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    $\begingroup$ See my comment on FOM cs.nyu.edu/pipermail/fom/2008-January/012571.html The idea is that if you encode mathematical objects as sets, you will get all of the theorems you want, but because your choice had to be somewhat arbitrary, you overspecify the problem,and end up with weird identifications like the number 3 being a function. That is cool if it is what you like, but I prefer a foundations which doesn't say anything more about natural numbers than what is shared by all isomorphic copies of them. ETCS does that. $\endgroup$ – Steven Gubkin Oct 26 '09 at 22:08
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Cannon's beautiful and accessible paper "The combinatorial structure of cocompact discrete hyperbolic groups" was one of the original impetuses for geometric group theory. It inspired many people (including me) to become interested in infinite discrete groups. It is available here:

http://www.springerlink.com/content/v6051511338244x2/

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2N Noncollinear Points Determine at Least 2N Directions, by Peter Ungar. This is a beautiful short paper that proves the result in the title.

A general remark: If you have to choose a single paper (or a single paper of a mathematician selected in other answers), I would recommend more strongy to choose original papers of important basic results rather than large survey papers or "meta" paper about mathematics. (This is also closer to the original intention of the question.)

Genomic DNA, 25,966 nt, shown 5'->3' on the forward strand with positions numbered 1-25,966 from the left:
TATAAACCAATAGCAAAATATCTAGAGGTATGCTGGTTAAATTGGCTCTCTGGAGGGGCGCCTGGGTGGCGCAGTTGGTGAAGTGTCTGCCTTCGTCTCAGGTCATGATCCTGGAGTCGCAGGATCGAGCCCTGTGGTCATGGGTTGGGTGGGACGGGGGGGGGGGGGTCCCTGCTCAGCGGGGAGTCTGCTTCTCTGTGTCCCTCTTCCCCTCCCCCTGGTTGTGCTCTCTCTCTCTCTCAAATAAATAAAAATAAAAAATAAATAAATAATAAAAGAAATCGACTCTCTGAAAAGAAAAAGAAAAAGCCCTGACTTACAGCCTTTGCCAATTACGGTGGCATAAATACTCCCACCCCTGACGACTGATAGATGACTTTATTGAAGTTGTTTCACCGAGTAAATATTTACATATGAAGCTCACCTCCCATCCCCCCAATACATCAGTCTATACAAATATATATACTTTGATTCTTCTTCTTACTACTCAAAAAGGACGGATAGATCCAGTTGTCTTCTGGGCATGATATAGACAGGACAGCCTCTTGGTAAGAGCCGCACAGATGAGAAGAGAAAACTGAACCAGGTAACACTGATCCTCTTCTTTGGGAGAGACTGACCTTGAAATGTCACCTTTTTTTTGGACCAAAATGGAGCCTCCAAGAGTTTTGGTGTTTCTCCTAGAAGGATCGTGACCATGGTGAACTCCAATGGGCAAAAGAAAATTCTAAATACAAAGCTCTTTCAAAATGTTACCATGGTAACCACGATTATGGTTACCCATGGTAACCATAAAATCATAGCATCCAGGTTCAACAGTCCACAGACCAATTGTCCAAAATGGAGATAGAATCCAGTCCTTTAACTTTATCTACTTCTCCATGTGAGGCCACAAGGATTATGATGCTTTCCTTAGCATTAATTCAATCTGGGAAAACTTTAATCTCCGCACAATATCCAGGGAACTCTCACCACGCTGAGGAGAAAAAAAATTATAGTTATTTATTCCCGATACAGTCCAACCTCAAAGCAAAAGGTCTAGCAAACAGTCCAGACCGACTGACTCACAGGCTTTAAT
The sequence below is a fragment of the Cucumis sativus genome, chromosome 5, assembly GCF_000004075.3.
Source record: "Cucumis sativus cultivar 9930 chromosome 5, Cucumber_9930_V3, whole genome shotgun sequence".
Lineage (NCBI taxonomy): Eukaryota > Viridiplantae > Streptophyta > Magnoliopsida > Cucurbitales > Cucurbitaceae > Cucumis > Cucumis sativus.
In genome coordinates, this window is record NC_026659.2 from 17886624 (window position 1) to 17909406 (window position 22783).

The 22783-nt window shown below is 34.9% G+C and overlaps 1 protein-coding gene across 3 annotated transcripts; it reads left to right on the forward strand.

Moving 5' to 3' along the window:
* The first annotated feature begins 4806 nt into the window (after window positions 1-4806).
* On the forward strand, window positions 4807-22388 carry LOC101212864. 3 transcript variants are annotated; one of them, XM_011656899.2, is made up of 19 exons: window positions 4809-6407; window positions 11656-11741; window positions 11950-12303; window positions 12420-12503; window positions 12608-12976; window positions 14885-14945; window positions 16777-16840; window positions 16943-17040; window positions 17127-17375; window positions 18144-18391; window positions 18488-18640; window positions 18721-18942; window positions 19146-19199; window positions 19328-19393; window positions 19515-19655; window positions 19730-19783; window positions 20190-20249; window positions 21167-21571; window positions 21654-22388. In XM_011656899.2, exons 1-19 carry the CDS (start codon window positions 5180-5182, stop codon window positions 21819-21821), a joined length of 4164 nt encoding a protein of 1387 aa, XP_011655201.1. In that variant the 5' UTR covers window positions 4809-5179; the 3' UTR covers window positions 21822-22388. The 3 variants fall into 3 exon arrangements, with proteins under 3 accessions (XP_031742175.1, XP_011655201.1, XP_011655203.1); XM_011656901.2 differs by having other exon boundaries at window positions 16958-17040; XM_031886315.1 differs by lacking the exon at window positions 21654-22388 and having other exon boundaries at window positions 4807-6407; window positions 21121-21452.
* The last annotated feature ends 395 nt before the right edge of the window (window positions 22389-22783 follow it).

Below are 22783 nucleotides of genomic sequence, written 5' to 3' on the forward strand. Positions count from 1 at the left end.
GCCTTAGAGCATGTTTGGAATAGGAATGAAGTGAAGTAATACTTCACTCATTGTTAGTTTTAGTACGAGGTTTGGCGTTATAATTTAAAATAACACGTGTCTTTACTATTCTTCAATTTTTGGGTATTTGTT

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  • $\begingroup$ Indeed, you get correctly the original intent, though I think some reviews are original enough in their scope and composition to be considered essentially primary sources for some problems. $\endgroup$ – Ilya Nikokoshev Nov 30 '09 at 15:09
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I highly recommend this lucid, little book (with the length of a paper):
Mathematics: A very short introduction, by Fields Medalist Timothy Gowers

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"An Introduction to the Conjugate Gradient Method Without the Agonizing Pain" by Jonathan Shewchuk at UC Berkeley

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Carl's Pomerance "A tale of two sieves", available at

http://www.ams.org/notices/199612/pomerance.pdf

It makes a quick introduction to subexponential factoring algorithms via their development from Fermat's Algorithm and then compares the Quadratic Sieve with Her Majesty the (General) Number Field Sieve, in a thorough, appealing and very understanable manner.

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Toen's course on stacks. I don't know if this counts as a paper, but courses 2,3, and 4 introduce a really interesting approach to geometry using the functor of points approach that I've not seen before.